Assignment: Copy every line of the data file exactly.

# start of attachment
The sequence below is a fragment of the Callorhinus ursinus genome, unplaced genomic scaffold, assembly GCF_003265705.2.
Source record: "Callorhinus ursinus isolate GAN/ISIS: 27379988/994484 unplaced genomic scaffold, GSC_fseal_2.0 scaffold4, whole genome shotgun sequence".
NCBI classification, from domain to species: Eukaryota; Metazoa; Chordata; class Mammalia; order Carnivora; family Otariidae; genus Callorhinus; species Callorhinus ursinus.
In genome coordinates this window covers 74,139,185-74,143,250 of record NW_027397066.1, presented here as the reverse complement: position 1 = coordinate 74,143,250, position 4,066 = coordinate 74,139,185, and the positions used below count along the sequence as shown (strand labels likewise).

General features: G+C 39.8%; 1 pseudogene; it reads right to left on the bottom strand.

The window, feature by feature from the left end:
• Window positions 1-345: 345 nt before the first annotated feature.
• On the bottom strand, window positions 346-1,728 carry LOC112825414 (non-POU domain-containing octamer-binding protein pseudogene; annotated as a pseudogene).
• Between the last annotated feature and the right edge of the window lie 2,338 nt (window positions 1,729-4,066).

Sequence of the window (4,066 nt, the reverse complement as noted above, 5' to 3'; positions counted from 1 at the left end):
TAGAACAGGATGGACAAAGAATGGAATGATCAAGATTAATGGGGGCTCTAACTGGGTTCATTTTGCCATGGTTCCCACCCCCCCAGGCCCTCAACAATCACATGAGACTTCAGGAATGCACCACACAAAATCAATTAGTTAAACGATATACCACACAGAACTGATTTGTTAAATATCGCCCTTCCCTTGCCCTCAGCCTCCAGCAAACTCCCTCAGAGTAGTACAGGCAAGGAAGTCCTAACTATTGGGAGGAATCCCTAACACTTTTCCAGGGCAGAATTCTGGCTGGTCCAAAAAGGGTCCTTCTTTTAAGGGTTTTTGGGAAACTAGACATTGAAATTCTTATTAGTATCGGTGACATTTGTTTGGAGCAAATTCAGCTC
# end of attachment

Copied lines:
The sequence below is a fragment of the Callorhinus ursinus genome, unplaced genomic scaffold, assembly GCF_003265705.2.
Source record: "Callorhinus ursinus isolate GAN/ISIS: 27379988/994484 unplaced genomic scaffold, GSC_fseal_2.0 scaffold4, whole genome shotgun sequence".
NCBI classification, from domain to species: Eukaryota; Metazoa; Chordata; class Mammalia; order Carnivora; family Otariidae; genus Callorhinus; species Callorhinus ursinus.
In genome coordinates this window covers 74,139,185-74,143,250 of record NW_027397066.1, presented here as the reverse complement: position 1 = coordinate 74,143,250, position 4,066 = coordinate 74,139,185, and the positions used below count along the sequence as shown (strand labels likewise).

General features: G+C 39.8%; 1 pseudogene; it reads right to left on the bottom strand.

The window, feature by feature from the left end:
• Window positions 1-345: 345 nt before the first annotated feature.
• On the bottom strand, window positions 346-1,728 carry LOC112825414 (non-POU domain-containing octamer-binding protein pseudogene; annotated as a pseudogene).
• Between the last annotated feature and the right edge of the window lie 2,338 nt (window positions 1,729-4,066).

Sequence of the window (4,066 nt, the reverse complement as noted above, 5' to 3'; positions counted from 1 at the left end):
TAGAACAGGATGGACAAAGAATGGAATGATCAAGATTAATGGGGGCTCTAACTGGGTTCATTTTGCCATGGTTCCCACCCCCCCAGGCCCTCAACAATCACATGAGACTTCAGGAATGCACCACACAAAATCAATTAGTTAAACGATATACCACACAGAACTGATTTGTTAAATATCGCCCTTCCCTTGCCCTCAGCCTCCAGCAAACTCCCTCAGAGTAGTACAGGCAAGGAAGTCCTAACTATTGGGAGGAATCCCTAACACTTTTCCAGGGCAGAATTCTGGCTGGTCCAAAAAGGGTCCTTCTTTTAAGGGTTTTTGGGAAACTAGACATTGAAATTCTTATTAGTATCGGTGACATTTGTTTGGAGCAAATTCAGCTC